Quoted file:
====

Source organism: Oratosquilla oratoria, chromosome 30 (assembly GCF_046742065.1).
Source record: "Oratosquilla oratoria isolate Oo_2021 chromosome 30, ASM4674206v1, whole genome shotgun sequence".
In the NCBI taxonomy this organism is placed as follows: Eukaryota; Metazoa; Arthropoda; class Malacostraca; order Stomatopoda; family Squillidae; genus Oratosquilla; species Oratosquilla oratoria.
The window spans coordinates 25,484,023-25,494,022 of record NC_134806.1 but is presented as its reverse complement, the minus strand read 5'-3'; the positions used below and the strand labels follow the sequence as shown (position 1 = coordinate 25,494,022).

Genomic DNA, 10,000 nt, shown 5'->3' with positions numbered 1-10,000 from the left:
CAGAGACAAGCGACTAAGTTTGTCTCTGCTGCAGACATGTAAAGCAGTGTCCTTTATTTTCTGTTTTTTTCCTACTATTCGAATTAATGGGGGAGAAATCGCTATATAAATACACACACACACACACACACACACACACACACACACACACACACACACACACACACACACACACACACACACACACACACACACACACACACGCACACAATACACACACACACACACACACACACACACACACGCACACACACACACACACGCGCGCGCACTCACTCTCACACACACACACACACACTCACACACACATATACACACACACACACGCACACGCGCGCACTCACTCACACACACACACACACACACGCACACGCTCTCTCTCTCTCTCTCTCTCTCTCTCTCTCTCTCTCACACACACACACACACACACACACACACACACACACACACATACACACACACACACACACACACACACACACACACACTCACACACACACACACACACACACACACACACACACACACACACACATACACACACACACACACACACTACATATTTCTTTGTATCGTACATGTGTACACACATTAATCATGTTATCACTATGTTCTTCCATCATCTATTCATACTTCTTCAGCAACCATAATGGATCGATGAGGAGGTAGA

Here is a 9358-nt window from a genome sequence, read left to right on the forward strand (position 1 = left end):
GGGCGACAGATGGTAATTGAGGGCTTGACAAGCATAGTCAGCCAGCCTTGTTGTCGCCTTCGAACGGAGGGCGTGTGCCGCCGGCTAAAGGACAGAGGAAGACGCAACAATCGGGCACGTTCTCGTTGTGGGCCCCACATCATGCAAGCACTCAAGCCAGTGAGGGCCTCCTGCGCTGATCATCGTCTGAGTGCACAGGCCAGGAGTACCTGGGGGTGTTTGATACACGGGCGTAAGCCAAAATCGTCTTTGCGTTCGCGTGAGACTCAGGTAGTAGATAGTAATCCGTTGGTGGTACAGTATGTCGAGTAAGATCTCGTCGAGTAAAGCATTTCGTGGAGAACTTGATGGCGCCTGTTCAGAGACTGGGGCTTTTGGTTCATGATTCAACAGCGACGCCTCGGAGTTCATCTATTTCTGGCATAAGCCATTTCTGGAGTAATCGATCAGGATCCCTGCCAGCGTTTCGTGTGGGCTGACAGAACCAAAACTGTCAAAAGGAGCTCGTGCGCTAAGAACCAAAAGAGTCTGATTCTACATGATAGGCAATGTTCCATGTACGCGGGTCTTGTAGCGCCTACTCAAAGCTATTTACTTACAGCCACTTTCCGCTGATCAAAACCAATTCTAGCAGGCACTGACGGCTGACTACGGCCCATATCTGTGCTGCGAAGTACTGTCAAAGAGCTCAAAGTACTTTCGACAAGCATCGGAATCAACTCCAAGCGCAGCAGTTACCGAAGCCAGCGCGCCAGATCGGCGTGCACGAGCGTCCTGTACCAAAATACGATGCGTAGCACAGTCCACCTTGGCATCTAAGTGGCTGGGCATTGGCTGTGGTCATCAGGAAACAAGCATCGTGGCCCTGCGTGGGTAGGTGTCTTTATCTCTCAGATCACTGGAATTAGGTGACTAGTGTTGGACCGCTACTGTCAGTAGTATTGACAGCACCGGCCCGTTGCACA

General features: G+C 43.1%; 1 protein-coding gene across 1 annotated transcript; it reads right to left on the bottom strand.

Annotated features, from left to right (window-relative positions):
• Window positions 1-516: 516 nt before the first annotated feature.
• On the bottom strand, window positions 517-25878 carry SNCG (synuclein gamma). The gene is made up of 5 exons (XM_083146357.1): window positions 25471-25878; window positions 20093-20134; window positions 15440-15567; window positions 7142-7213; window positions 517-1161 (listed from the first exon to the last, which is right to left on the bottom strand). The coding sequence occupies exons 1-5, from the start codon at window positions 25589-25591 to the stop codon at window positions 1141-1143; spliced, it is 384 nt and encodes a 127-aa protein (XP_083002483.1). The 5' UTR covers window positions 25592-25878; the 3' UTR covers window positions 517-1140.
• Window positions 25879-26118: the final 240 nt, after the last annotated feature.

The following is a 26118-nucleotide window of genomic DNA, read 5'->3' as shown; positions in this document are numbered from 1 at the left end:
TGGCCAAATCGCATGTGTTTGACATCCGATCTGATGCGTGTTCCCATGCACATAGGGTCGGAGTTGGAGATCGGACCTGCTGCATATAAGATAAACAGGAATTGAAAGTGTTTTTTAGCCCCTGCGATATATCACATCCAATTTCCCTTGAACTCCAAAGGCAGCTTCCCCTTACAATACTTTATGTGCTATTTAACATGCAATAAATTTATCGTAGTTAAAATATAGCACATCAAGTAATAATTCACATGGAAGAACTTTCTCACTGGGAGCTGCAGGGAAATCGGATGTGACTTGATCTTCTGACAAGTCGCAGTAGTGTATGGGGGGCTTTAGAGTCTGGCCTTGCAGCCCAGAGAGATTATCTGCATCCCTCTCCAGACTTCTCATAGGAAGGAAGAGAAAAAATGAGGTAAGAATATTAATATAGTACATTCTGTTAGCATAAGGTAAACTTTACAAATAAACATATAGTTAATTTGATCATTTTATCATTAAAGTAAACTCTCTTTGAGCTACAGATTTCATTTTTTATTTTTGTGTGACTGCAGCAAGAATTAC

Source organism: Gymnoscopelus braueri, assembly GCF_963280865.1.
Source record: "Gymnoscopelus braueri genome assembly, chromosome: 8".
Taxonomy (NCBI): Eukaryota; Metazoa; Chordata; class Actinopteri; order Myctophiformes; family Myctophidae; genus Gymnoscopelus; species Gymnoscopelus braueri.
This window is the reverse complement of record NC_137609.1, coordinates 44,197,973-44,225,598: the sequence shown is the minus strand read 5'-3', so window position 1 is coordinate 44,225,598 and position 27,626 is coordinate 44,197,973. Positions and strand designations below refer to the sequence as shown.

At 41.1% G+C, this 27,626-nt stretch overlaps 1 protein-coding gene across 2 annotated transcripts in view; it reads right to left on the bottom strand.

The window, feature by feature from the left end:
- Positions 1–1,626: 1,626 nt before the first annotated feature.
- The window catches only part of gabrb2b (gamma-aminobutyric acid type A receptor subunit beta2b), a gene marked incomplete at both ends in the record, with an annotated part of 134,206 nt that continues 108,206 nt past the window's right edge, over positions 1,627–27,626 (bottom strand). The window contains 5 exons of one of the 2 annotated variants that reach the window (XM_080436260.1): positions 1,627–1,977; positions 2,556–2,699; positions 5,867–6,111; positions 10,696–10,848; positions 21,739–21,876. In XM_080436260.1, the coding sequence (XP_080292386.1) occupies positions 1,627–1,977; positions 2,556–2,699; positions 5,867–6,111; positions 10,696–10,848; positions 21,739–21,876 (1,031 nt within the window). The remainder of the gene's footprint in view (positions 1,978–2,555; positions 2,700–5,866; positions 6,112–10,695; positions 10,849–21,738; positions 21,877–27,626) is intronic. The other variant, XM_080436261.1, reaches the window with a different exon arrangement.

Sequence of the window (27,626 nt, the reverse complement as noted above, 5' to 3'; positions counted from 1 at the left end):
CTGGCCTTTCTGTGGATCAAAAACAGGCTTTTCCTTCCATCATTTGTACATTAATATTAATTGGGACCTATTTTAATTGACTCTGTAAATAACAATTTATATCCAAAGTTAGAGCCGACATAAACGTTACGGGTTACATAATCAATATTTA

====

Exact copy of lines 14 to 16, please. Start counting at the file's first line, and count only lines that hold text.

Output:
The following is a 26118-nucleotide window of genomic DNA, read 5'->3' as shown; positions in this document are numbered from 1 at the left end:
TGGCCAAATCGCATGTGTTTGACATCCGATCTGATGCGTGTTCCCATGCACATAGGGTCGGAGTTGGAGATCGGACCTGCTGCATATAAGATAAACAGGAATTGAAAGTGTTTTTTAGCCCCTGCGATATATCACATCCAATTTCCCTTGAACTCCAAAGGCAGCTTCCCCTTACAATACTTTATGTGCTATTTAACATGCAATAAATTTATCGTAGTTAAAATATAGCACATCAAGTAATAATTCACATGGAAGAACTTTCTCACTGGGAGCTGCAGGGAAATCGGATGTGACTTGATCTTCTGACAAGTCGCAGTAGTGTATGGGGGGCTTTAGAGTCTGGCCTTGCAGCCCAGAGAGATTATCTGCATCCCTCTCCAGACTTCTCATAGGAAGGAAGAGAAAAAATGAGGTAAGAATATTAATATAGTACATTCTGTTAGCATAAGGTAAACTTTACAAATAAACATATAGTTAATTTGATCATTTTATCATTAAAGTAAACTCTCTTTGAGCTACAGATTTCATTTTTTATTTTTGTGTGACTGCAGCAAGAATTAC

Source organism: Gymnoscopelus braueri, assembly GCF_963280865.1.